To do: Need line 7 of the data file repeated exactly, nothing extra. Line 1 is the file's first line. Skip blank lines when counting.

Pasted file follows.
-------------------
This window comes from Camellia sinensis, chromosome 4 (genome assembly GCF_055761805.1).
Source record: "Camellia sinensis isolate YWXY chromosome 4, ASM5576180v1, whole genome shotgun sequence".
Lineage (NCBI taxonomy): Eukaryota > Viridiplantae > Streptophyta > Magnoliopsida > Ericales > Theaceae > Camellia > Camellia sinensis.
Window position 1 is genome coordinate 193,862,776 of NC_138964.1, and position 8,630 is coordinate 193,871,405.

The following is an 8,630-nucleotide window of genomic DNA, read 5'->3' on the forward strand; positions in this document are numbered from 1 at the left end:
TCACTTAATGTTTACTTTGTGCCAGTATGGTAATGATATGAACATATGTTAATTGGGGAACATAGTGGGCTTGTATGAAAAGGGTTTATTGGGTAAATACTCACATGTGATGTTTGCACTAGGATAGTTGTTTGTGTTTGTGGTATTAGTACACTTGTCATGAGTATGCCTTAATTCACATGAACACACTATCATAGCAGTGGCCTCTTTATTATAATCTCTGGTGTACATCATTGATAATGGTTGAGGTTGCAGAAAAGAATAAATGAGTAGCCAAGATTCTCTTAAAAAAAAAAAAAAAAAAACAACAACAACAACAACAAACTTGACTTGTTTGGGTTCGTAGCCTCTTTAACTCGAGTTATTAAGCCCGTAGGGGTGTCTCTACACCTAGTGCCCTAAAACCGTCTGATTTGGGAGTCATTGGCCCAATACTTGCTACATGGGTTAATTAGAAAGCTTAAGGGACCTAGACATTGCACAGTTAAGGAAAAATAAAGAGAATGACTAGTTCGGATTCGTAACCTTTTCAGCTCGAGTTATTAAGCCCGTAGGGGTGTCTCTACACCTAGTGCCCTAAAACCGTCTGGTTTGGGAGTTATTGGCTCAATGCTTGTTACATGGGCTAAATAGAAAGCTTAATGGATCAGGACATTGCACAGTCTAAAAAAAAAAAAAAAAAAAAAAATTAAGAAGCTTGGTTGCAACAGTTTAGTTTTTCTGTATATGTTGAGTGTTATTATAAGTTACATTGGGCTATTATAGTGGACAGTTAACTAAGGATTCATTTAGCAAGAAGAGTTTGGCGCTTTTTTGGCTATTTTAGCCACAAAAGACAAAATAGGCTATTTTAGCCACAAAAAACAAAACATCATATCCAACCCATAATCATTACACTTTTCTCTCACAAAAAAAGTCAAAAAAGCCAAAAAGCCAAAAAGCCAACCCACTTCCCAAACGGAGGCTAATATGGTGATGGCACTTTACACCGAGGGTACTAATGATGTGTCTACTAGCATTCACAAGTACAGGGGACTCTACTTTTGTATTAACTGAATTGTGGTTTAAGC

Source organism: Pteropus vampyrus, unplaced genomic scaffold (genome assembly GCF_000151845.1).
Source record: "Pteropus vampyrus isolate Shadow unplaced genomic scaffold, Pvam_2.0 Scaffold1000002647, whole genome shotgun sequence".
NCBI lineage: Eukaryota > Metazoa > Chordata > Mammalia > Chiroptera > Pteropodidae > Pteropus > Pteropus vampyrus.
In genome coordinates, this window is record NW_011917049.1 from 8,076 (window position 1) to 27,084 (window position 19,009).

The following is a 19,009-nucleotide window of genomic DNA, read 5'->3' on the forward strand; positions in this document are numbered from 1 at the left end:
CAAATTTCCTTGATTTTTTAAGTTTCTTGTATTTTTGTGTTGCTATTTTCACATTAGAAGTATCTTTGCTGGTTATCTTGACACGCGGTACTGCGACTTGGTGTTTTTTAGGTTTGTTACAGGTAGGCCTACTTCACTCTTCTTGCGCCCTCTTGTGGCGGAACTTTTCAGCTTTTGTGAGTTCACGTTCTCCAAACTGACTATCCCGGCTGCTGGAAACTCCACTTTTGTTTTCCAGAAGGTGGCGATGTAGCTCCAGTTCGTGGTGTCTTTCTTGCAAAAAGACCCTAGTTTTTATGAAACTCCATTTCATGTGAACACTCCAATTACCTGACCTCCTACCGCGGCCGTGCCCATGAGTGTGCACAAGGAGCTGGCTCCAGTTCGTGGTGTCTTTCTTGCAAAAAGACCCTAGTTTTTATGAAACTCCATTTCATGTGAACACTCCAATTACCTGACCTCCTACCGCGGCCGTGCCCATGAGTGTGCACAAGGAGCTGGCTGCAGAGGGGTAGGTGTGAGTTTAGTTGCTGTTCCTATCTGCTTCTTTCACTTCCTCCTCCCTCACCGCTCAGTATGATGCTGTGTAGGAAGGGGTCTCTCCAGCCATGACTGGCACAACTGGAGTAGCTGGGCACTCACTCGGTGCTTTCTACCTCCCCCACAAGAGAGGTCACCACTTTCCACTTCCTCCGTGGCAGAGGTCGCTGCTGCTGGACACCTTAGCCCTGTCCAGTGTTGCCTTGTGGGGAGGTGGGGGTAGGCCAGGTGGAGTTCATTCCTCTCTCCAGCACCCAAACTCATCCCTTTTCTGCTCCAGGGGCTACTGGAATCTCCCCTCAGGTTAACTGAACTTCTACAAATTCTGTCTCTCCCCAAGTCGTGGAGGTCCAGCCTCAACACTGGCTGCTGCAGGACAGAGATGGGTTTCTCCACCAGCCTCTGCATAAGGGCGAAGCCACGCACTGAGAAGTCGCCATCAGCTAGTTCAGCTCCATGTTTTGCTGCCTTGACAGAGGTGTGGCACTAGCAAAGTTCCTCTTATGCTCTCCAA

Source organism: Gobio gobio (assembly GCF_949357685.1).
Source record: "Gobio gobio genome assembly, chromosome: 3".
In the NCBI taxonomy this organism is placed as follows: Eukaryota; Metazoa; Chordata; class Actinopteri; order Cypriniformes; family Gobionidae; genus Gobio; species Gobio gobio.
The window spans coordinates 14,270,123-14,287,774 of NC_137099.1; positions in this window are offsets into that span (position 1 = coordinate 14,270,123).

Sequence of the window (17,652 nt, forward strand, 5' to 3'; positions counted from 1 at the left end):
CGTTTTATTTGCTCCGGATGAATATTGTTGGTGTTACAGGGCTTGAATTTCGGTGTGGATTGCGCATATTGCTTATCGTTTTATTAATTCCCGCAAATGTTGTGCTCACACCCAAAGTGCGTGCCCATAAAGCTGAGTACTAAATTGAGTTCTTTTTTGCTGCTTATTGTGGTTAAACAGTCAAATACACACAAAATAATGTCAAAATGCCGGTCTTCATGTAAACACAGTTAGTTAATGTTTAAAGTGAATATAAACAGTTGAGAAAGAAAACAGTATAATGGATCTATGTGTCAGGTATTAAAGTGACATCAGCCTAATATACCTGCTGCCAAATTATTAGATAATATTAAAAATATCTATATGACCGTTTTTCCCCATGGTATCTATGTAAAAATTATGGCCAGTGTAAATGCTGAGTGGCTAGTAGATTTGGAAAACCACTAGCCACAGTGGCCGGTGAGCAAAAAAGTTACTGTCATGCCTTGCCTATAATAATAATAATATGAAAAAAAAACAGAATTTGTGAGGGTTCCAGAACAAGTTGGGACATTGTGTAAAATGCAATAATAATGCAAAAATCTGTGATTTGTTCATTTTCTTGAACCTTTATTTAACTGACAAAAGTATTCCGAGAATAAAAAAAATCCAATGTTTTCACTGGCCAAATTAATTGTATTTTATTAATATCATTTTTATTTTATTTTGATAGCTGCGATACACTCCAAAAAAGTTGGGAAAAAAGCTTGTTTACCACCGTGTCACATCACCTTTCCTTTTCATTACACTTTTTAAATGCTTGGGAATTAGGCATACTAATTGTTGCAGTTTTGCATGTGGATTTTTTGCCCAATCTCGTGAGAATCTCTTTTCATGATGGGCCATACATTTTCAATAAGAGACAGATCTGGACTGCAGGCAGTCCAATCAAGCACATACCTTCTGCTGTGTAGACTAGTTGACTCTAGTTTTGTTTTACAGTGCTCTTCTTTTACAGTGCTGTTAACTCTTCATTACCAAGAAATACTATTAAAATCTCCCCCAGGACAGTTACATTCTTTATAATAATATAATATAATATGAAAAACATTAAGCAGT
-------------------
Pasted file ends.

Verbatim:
Source organism: Pteropus vampyrus, unplaced genomic scaffold (genome assembly GCF_000151845.1).